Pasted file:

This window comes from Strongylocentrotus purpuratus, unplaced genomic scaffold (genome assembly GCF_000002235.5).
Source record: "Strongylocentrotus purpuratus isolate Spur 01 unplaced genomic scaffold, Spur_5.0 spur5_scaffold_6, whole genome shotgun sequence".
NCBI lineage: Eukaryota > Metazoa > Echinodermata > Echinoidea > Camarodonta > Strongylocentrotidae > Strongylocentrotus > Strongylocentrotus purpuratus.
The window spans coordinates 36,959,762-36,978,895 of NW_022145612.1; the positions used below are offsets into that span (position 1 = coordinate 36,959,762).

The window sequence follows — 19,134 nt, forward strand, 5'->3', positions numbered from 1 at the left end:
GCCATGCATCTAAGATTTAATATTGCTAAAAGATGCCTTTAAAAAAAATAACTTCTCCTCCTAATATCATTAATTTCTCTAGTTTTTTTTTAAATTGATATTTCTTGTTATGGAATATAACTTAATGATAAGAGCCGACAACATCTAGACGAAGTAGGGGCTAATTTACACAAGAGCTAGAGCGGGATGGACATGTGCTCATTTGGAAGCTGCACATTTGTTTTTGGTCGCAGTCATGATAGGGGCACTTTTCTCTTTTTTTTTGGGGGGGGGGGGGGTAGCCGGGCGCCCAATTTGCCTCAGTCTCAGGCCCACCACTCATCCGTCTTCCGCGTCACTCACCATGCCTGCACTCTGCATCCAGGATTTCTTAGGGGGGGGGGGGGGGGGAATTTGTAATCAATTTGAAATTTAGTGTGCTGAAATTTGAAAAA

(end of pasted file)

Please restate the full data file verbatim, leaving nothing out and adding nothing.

This window comes from Strongylocentrotus purpuratus, unplaced genomic scaffold (genome assembly GCF_000002235.5).
Source record: "Strongylocentrotus purpuratus isolate Spur 01 unplaced genomic scaffold, Spur_5.0 spur5_scaffold_6, whole genome shotgun sequence".
NCBI lineage: Eukaryota > Metazoa > Echinodermata > Echinoidea > Camarodonta > Strongylocentrotidae > Strongylocentrotus > Strongylocentrotus purpuratus.
The window spans coordinates 36,959,762-36,978,895 of NW_022145612.1; the positions used below are offsets into that span (position 1 = coordinate 36,959,762).

The window sequence follows — 19,134 nt, forward strand, 5'->3', positions numbered from 1 at the left end:
GCCATGCATCTAAGATTTAATATTGCTAAAAGATGCCTTTAAAAAAAATAACTTCTCCTCCTAATATCATTAATTTCTCTAGTTTTTTTTTAAATTGATATTTCTTGTTATGGAATATAACTTAATGATAAGAGCCGACAACATCTAGACGAAGTAGGGGCTAATTTACACAAGAGCTAGAGCGGGATGGACATGTGCTCATTTGGAAGCTGCACATTTGTTTTTGGTCGCAGTCATGATAGGGGCACTTTTCTCTTTTTTTTTGGGGGGGGGGGGGGTAGCCGGGCGCCCAATTTGCCTCAGTCTCAGGCCCACCACTCATCCGTCTTCCGCGTCACTCACCATGCCTGCACTCTGCATCCAGGATTTCTTAGGGGGGGGGGGGGGGGGAATTTGTAATCAATTTGAAATTTAGTGTGCTGAAATTTGAAAAA